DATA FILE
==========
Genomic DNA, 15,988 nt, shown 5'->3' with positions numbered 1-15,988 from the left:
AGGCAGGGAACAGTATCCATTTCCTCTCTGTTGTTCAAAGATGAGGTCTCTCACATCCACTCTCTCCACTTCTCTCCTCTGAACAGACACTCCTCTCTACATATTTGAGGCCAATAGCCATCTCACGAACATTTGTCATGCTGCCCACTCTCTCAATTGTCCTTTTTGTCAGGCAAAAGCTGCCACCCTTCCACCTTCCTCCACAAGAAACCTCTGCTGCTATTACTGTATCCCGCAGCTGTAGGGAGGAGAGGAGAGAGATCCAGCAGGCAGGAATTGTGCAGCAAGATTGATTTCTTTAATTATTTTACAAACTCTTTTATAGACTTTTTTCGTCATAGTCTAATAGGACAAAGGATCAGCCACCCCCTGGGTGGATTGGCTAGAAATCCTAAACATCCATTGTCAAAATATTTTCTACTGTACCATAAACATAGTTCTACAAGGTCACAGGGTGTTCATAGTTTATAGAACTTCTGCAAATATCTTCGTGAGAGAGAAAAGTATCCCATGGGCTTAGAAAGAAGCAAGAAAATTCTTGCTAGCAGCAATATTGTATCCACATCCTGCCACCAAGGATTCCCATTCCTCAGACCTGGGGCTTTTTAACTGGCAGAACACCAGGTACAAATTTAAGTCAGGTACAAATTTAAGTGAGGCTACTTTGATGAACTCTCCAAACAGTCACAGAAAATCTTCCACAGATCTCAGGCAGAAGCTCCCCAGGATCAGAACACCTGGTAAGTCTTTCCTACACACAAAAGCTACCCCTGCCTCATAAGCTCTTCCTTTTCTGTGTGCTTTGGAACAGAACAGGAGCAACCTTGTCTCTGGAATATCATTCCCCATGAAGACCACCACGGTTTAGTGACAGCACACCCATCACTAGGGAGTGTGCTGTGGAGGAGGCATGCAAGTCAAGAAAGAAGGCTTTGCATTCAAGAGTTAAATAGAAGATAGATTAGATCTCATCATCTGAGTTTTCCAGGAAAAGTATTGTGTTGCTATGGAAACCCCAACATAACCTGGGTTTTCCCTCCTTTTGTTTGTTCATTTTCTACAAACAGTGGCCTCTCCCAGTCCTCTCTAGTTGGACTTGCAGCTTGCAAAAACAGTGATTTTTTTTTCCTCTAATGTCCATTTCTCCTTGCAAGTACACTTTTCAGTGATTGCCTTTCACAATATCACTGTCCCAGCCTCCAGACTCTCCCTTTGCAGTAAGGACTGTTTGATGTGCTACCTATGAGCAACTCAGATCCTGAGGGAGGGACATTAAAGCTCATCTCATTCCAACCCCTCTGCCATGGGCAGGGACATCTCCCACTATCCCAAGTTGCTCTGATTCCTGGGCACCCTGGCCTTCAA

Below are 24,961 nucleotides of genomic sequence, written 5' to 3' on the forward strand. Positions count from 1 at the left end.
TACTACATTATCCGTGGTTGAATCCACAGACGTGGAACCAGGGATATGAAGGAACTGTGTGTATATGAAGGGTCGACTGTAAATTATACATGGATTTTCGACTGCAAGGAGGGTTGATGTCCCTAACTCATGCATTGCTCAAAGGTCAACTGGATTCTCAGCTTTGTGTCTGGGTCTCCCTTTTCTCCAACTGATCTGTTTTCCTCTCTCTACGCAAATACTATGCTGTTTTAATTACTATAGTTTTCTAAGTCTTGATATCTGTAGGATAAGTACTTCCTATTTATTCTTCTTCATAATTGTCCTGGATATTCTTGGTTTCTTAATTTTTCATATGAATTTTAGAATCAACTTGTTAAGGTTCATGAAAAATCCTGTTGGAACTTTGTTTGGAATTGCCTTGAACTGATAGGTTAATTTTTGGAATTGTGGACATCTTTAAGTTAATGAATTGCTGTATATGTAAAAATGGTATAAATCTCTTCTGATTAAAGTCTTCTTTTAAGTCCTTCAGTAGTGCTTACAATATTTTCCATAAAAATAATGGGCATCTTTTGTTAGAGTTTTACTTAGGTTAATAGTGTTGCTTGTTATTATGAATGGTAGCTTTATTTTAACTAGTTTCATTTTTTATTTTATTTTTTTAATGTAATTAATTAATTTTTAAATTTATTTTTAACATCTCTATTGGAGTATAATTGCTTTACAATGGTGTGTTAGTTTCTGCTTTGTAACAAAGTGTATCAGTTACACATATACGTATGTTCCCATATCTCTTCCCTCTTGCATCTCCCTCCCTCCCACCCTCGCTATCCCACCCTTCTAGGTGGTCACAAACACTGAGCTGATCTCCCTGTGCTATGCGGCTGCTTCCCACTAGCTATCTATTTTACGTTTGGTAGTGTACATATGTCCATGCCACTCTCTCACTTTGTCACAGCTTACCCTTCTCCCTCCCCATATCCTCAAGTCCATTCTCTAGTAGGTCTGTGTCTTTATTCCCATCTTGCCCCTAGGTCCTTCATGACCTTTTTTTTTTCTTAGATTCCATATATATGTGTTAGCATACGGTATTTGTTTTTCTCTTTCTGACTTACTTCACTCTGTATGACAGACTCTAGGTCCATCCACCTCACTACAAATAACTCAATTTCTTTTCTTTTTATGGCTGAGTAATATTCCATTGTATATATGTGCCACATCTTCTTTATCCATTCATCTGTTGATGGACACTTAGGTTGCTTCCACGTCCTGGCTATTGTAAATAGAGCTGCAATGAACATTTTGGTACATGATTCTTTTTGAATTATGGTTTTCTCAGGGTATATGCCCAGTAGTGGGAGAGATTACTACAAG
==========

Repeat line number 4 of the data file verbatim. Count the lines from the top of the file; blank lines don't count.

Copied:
TACTACATTATCCGTGGTTGAATCCACAGACGTGGAACCAGGGATATGAAGGAACTGTGTGTATATGAAGGGTCGACTGTAAATTATACATGGATTTTCGACTGCAAGGAGGGTTGATGTCCCTAACTCATGCATTGCTCAAAGGTCAACTGGATTCTCAGCTTTGTGTCTGGGTCTCCCTTTTCTCCAACTGATCTGTTTTCCTCTCTCTACGCAAATACTATGCTGTTTTAATTACTATAGTTTTCTAAGTCTTGATATCTGTAGGATAAGTACTTCCTATTTATTCTTCTTCATAATTGTCCTGGATATTCTTGGTTTCTTAATTTTTCATATGAATTTTAGAATCAACTTGTTAAGGTTCATGAAAAATCCTGTTGGAACTTTGTTTGGAATTGCCTTGAACTGATAGGTTAATTTTTGGAATTGTGGACATCTTTAAGTTAATGAATTGCTGTATATGTAAAAATGGTATAAATCTCTTCTGATTAAAGTCTTCTTTTAAGTCCTTCAGTAGTGCTTACAATATTTTCCATAAAAATAATGGGCATCTTTTGTTAGAGTTTTACTTAGGTTAATAGTGTTGCTTGTTATTATGAATGGTAGCTTTATTTTAACTAGTTTCATTTTTTATTTTATTTTTTTAATGTAATTAATTAATTTTTAAATTTATTTTTAACATCTCTATTGGAGTATAATTGCTTTACAATGGTGTGTTAGTTTCTGCTTTGTAACAAAGTGTATCAGTTACACATATACGTATGTTCCCATATCTCTTCCCTCTTGCATCTCCCTCCCTCCCACCCTCGCTATCCCACCCTTCTAGGTGGTCACAAACACTGAGCTGATCTCCCTGTGCTATGCGGCTGCTTCCCACTAGCTATCTATTTTACGTTTGGTAGTGTACATATGTCCATGCCACTCTCTCACTTTGTCACAGCTTACCCTTCTCCCTCCCCATATCCTCAAGTCCATTCTCTAGTAGGTCTGTGTCTTTATTCCCATCTTGCCCCTAGGTCCTTCATGACCTTTTTTTTTTCTTAGATTCCATATATATGTGTTAGCATACGGTATTTGTTTTTCTCTTTCTGACTTACTTCACTCTGTATGACAGACTCTAGGTCCATCCACCTCACTACAAATAACTCAATTTCTTTTCTTTTTATGGCTGAGTAATATTCCATTGTATATATGTGCCACATCTTCTTTATCCATTCATCTGTTGATGGACACTTAGGTTGCTTCCACGTCCTGGCTATTGTAAATAGAGCTGCAATGAACATTTTGGTACATGATTCTTTTTGAATTATGGTTTTCTCAGGGTATATGCCCAGTAGTGGGAGAGATTACTACAAG